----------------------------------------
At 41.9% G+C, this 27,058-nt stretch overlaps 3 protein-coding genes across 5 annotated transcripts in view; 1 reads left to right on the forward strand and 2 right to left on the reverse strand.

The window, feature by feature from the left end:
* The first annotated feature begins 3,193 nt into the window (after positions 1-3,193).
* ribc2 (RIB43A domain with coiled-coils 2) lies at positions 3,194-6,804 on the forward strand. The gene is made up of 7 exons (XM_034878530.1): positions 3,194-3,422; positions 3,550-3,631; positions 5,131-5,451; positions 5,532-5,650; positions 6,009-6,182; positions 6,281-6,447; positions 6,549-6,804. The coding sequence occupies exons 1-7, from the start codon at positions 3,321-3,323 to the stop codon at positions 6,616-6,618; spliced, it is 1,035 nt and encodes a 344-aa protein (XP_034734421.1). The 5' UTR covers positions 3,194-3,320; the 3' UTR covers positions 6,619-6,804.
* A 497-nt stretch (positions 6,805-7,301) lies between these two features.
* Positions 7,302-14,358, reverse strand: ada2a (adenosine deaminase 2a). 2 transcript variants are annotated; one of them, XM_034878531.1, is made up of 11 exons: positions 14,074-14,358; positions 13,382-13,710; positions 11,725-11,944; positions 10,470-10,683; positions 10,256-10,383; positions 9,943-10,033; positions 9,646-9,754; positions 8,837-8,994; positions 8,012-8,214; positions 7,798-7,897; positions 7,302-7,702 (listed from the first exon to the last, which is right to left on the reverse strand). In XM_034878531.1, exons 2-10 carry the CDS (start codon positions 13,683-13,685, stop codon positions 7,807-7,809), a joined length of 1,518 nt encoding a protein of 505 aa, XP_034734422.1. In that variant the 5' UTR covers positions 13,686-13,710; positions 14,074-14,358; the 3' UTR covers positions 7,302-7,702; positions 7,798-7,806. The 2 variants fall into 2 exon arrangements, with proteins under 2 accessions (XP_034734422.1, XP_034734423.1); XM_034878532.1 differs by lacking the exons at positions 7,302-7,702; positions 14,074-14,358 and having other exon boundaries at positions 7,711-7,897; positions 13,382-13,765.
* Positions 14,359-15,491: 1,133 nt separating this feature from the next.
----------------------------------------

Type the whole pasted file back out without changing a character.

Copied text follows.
At 41.9% G+C, this 27,058-nt stretch overlaps 3 protein-coding genes across 5 annotated transcripts in view; 1 reads left to right on the forward strand and 2 right to left on the reverse strand.

The window, feature by feature from the left end:
* The first annotated feature begins 3,193 nt into the window (after positions 1-3,193).
* ribc2 (RIB43A domain with coiled-coils 2) lies at positions 3,194-6,804 on the forward strand. The gene is made up of 7 exons (XM_034878530.1): positions 3,194-3,422; positions 3,550-3,631; positions 5,131-5,451; positions 5,532-5,650; positions 6,009-6,182; positions 6,281-6,447; positions 6,549-6,804. The coding sequence occupies exons 1-7, from the start codon at positions 3,321-3,323 to the stop codon at positions 6,616-6,618; spliced, it is 1,035 nt and encodes a 344-aa protein (XP_034734421.1). The 5' UTR covers positions 3,194-3,320; the 3' UTR covers positions 6,619-6,804.
* A 497-nt stretch (positions 6,805-7,301) lies between these two features.
* Positions 7,302-14,358, reverse strand: ada2a (adenosine deaminase 2a). 2 transcript variants are annotated; one of them, XM_034878531.1, is made up of 11 exons: positions 14,074-14,358; positions 13,382-13,710; positions 11,725-11,944; positions 10,470-10,683; positions 10,256-10,383; positions 9,943-10,033; positions 9,646-9,754; positions 8,837-8,994; positions 8,012-8,214; positions 7,798-7,897; positions 7,302-7,702 (listed from the first exon to the last, which is right to left on the reverse strand). In XM_034878531.1, exons 2-10 carry the CDS (start codon positions 13,683-13,685, stop codon positions 7,807-7,809), a joined length of 1,518 nt encoding a protein of 505 aa, XP_034734422.1. In that variant the 5' UTR covers positions 13,686-13,710; positions 14,074-14,358; the 3' UTR covers positions 7,302-7,702; positions 7,798-7,806. The 2 variants fall into 2 exon arrangements, with proteins under 2 accessions (XP_034734422.1, XP_034734423.1); XM_034878532.1 differs by lacking the exons at positions 7,302-7,702; positions 14,074-14,358 and having other exon boundaries at positions 7,711-7,897; positions 13,382-13,765.
* Positions 14,359-15,491: 1,133 nt separating this feature from the next.